PRESS-NEWS.org - Press Release Distribution
PRESS RELEASES DISTRIBUTION

72% of Thai women persuade partners to seek genetic counseling if they are thalassemia carriers | BGI Insight

72.5% of Thai women can persuade their partners to seek genetic counseling and consider preimplantation genetic diagnosis (PGD), which is higher than the global average of 50.8%

72% of Thai women persuade partners to seek genetic counseling if they are thalassemia carriers | BGI Insight
2023-11-20
(Press-News.org)

According to Thailand's Ministry of Public Health, approximately 18-24 million or 30-40 percent of the Thai population carries the thalassemia gene, with moderately severe thalassemia patients requiring regular treatment, including blood transfusion and chelation therapy to remove excess iron from the blood.

To facilitate greater understanding of this hereditary hemoglobinopathy, BGI Genomics released its State of Thalassemia Awareness Report. This report assesses the level of knowledge and attitudes related to the associated health risks, thalassemia carrier screening, and genetic counseling for carriers. 1,847 female respondents from six countries with high thalassemia prevalence were surveyed: Azerbaijan, China, Indonesia, Kuwait, Saudi Arabia, and Thailand.

If both partners are thalassemia carriers, 72.5% of Thai women can persuade their partners to seek genetic counseling and consider preimplantation genetic diagnosis (PGD), which is higher than the global average of 50.8%. Thai (91.2%) women consider screening after learning about associated thalassemia health risks and costs, which is higher than the global average of 84.5%.

Survey findings highlighted the urgent need to improve awareness, address barriers, and enhance access to screening: 

Most don't know much about thalassemia: 70.5% of women did not know much about thalassemia symptoms and the associated health risks, with another 14.4% indicating they never heard about thalassemia. The proportion of women who knew little about thalassemia does not vary significantly with age or marital status.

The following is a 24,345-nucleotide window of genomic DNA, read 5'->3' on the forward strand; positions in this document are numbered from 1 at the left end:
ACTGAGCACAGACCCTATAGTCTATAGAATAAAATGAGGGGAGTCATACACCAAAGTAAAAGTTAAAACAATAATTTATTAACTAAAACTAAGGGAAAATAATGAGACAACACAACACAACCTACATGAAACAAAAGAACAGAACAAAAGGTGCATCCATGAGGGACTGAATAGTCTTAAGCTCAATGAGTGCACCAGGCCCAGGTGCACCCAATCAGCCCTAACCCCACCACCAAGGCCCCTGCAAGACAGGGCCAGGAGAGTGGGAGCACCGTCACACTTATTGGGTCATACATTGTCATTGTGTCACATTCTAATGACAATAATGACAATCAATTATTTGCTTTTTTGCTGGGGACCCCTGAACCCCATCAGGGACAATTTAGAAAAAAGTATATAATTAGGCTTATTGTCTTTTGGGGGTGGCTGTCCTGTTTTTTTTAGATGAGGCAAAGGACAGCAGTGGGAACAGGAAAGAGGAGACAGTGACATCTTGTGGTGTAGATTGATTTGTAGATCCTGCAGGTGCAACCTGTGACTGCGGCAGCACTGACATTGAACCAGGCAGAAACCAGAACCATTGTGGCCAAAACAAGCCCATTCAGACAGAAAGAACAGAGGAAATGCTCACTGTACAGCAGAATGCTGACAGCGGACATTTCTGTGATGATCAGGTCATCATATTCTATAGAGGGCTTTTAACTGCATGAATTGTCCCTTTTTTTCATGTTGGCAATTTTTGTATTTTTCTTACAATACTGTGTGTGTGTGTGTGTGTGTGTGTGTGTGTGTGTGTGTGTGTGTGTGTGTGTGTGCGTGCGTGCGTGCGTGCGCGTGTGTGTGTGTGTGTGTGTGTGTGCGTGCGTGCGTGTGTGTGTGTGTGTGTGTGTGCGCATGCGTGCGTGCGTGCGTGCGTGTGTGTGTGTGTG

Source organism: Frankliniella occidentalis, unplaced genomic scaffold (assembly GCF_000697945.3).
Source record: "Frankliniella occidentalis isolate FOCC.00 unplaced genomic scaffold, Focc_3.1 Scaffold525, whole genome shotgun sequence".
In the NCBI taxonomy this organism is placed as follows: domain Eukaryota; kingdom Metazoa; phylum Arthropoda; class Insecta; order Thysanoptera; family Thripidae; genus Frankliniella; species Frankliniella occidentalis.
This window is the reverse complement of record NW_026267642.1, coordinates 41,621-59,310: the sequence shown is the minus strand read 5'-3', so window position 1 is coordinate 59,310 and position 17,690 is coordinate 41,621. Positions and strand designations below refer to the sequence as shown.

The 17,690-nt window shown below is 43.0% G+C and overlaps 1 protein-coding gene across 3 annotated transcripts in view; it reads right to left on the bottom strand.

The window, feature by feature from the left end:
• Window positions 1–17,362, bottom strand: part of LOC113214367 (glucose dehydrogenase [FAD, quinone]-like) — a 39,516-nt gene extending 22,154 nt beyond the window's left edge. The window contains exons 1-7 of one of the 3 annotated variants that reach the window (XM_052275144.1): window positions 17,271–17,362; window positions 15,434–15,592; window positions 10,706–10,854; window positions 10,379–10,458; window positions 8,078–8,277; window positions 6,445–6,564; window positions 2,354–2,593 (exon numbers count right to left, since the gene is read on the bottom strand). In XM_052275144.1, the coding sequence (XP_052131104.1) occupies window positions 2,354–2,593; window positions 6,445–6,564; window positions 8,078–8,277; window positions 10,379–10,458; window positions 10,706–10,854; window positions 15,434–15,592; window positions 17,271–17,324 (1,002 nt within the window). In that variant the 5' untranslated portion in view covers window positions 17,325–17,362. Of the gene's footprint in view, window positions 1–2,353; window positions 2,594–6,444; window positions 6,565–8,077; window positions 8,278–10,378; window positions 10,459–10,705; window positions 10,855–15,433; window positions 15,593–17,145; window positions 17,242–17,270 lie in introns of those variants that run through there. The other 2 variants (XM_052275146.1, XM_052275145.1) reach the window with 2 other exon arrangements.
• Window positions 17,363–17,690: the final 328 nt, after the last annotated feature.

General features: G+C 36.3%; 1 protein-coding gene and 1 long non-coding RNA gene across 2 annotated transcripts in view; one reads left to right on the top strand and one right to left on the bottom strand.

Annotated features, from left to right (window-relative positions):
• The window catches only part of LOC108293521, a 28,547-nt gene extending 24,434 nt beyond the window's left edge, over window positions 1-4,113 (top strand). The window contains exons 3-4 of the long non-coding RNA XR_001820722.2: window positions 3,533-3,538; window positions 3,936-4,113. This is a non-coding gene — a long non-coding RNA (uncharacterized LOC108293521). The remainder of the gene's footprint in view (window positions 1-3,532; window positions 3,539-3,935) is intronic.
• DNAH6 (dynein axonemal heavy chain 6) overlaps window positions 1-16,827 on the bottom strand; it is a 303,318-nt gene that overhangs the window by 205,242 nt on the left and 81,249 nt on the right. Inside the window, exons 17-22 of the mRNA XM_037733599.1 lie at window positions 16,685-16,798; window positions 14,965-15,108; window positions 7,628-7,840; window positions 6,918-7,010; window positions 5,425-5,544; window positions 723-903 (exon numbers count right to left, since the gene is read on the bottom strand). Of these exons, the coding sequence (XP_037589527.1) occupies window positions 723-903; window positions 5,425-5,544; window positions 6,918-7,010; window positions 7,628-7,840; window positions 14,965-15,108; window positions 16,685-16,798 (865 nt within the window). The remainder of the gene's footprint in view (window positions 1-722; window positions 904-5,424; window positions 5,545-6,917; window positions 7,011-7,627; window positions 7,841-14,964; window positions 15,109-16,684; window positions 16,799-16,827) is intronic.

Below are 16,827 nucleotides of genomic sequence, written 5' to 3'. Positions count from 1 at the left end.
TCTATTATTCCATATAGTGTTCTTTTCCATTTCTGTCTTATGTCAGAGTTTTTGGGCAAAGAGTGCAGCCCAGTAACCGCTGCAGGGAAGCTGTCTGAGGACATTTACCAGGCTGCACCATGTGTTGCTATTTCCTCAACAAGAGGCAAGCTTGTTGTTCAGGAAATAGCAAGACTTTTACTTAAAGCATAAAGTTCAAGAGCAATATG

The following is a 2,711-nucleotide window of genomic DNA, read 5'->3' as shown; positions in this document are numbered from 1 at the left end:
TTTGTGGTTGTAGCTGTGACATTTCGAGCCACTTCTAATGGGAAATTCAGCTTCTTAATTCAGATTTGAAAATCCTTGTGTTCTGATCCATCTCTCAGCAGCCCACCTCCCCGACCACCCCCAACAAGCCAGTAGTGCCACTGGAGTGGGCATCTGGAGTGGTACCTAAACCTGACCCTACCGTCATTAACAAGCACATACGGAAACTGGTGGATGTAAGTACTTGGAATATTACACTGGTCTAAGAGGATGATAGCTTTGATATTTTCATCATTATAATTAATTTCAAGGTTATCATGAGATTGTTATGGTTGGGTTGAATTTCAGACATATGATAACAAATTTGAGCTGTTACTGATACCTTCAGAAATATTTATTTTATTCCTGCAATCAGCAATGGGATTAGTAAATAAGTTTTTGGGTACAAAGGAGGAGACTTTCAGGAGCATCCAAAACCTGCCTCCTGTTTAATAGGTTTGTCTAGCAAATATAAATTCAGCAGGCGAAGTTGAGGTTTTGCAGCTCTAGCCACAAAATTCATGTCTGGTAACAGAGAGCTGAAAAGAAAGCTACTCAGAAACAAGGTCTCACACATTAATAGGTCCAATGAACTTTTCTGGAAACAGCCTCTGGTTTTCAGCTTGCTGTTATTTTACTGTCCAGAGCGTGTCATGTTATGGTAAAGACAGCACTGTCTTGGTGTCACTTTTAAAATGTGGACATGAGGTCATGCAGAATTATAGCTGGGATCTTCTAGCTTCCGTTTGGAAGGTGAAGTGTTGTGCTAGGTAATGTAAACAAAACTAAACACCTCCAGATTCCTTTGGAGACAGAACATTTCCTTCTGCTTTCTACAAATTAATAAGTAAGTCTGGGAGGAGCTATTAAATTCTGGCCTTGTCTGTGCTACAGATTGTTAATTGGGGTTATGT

Greater willingness to undergo thalassemia screening with more information: After learning about the health risks and high lifetime treatment costs associated with thalassemia, 84.5% of women are more willing to undergo some form of thalassemia screening (premarital, pre-pregnancy, and prenatal tests).

Accessibility matters: Hospitals or agencies nearby that provide screening services (43.1%), cost of screening services (38.1%), and before getting married or having children (35.3%) are the top reasons that affect the willingness to undergo thalassemia screening.

Thalassemia carriers are more open to genetic counseling: If both partners are thalassemia carriers, 50.8% of women can persuade their partners to seek genetic counseling and consider PGD. If women have obtained information about thalassemia from health awareness programs, this percentage rises to 59.5%.

Dr. Zhiyu Peng, BGI Genomics Deputy GM, notes, "This survey shows that enhancing awareness and accessibility are an important first step in thalassemia control programs. Region-specific screening and treatment programs, customized to align with local healthcare resources and cultural values, are also vital to identify thalassemia patients and carriers."

Dr. Androulla Eleftheriou, Thalassaemia International Federation Executive Director, comments, "Enhancing awareness is a crucial first step in promoting individual behavior changes and policy reforms, ultimately leading to improved prevention, control, and management of thalassemia. Screening services – a key component of any effective national control programme – needs to consider cultural and socio-economic backgrounds. We welcome BGI Genomics efforts and reaffirm our commitment to further expanding thalassemia awareness on a global scale."

To read the full report, please click to access the BGI Genomics State of State of Thalassemia Awareness Report 2023.

 

About BGI Genomics and thalassemia screening tests

BGI Genomics, headquartered in Shenzhen, China, is the world's leading integrated solutions provider of precision medicine. In July 2017, as a subsidiary of BGI Group, BGI Genomics (300676.SZ) was officially listed on the Shenzhen Stock Exchange.

The company has pioneered thalassemia genetic testing services based on next-generation sequencing (NGS) technology since 2013. Expanding the availability of genetic testing has been instrumental in the screening, diagnosing, and treating thalassemia.

END


[Attachments] See images for this press release:
72% of Thai women persuade partners to seek genetic counseling if they are thalassemia carriers | BGI Insight 72% of Thai women persuade partners to seek genetic counseling if they are thalassemia carriers | BGI Insight 2 72% of Thai women persuade partners to seek genetic counseling if they are thalassemia carriers | BGI Insight 3

ELSE PRESS RELEASES FROM THIS DATE:

In many major crop regions, workers plant and harvest in spiraling heat and humidity